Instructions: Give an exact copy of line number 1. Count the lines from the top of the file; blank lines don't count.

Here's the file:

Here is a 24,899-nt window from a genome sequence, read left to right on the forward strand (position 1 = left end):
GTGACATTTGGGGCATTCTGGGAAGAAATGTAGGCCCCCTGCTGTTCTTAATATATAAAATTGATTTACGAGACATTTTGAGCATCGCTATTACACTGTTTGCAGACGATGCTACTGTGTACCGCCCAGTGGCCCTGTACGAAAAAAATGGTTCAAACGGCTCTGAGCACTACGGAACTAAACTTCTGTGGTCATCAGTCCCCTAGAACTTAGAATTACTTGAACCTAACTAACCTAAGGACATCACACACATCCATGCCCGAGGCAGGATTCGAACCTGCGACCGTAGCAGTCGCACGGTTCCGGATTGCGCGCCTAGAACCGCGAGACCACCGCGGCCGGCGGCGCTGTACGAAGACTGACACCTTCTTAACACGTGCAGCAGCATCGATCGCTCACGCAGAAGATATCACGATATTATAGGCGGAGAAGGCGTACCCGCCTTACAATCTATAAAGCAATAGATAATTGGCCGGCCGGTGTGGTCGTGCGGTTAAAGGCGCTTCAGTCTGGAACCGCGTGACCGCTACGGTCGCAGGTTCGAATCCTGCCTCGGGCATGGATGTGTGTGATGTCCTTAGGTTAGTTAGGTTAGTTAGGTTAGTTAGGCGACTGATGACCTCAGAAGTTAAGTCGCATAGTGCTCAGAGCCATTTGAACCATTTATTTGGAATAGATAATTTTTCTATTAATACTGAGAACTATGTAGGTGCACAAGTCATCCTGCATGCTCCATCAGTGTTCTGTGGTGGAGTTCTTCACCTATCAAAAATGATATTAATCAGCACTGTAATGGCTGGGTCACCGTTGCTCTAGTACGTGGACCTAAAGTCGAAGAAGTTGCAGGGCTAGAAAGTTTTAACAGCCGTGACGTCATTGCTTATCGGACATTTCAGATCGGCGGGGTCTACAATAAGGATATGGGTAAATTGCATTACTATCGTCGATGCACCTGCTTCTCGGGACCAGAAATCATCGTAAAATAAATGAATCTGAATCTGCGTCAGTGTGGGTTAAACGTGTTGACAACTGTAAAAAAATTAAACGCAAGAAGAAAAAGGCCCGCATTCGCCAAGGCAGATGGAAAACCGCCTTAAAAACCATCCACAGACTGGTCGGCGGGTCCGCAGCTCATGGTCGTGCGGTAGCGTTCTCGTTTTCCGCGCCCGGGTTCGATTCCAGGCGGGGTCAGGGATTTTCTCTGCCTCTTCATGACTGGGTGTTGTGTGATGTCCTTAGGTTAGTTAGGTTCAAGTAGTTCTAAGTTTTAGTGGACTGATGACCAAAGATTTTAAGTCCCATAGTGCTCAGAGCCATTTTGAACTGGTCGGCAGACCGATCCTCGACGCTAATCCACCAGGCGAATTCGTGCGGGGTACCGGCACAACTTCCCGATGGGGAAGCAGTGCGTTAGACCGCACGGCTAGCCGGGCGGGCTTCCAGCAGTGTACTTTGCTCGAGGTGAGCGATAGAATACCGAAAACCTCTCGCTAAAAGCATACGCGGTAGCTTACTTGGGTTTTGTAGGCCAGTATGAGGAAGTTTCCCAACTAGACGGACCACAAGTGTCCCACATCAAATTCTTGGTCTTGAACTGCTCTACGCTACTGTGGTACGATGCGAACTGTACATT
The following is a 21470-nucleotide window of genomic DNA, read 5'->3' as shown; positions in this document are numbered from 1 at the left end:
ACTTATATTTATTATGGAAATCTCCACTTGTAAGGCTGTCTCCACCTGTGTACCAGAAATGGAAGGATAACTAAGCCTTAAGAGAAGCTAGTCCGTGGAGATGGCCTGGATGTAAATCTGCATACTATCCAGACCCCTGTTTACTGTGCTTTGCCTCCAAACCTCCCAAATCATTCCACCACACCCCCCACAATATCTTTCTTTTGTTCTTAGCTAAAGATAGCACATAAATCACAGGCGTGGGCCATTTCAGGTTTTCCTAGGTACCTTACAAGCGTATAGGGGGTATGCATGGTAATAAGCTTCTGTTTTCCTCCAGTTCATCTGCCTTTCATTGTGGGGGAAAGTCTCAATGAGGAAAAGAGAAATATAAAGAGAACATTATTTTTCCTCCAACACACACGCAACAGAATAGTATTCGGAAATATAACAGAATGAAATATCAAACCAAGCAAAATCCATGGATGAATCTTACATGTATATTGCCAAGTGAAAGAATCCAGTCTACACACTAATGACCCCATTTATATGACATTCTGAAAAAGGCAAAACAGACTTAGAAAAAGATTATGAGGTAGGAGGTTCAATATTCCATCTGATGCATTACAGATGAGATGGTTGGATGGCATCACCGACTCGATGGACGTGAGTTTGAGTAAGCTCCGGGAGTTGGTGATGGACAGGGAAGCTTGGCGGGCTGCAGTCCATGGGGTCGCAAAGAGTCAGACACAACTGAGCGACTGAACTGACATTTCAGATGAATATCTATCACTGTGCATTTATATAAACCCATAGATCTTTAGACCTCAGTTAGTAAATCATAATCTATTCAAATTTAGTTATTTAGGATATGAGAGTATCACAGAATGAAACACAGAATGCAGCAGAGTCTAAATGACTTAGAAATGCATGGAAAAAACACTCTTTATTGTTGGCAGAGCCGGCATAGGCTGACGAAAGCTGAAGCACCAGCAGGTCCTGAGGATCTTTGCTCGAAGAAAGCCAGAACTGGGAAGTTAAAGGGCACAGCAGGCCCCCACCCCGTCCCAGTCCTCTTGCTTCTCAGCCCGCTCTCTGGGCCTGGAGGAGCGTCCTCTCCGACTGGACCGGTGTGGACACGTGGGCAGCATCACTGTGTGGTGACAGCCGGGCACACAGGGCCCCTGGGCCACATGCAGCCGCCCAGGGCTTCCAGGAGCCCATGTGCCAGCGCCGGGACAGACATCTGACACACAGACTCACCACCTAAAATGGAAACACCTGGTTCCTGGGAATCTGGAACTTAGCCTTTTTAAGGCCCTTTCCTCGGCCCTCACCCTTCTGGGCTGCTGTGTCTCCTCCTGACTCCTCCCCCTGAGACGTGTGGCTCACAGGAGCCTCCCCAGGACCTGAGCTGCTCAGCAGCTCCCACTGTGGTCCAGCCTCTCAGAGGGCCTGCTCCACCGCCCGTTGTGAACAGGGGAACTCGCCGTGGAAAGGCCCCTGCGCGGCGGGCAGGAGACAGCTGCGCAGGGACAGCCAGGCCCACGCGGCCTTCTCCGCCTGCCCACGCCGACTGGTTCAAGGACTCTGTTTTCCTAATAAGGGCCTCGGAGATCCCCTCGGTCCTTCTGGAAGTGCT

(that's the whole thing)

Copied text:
Here is a 24,899-nt window from a genome sequence, read left to right on the forward strand (position 1 = left end):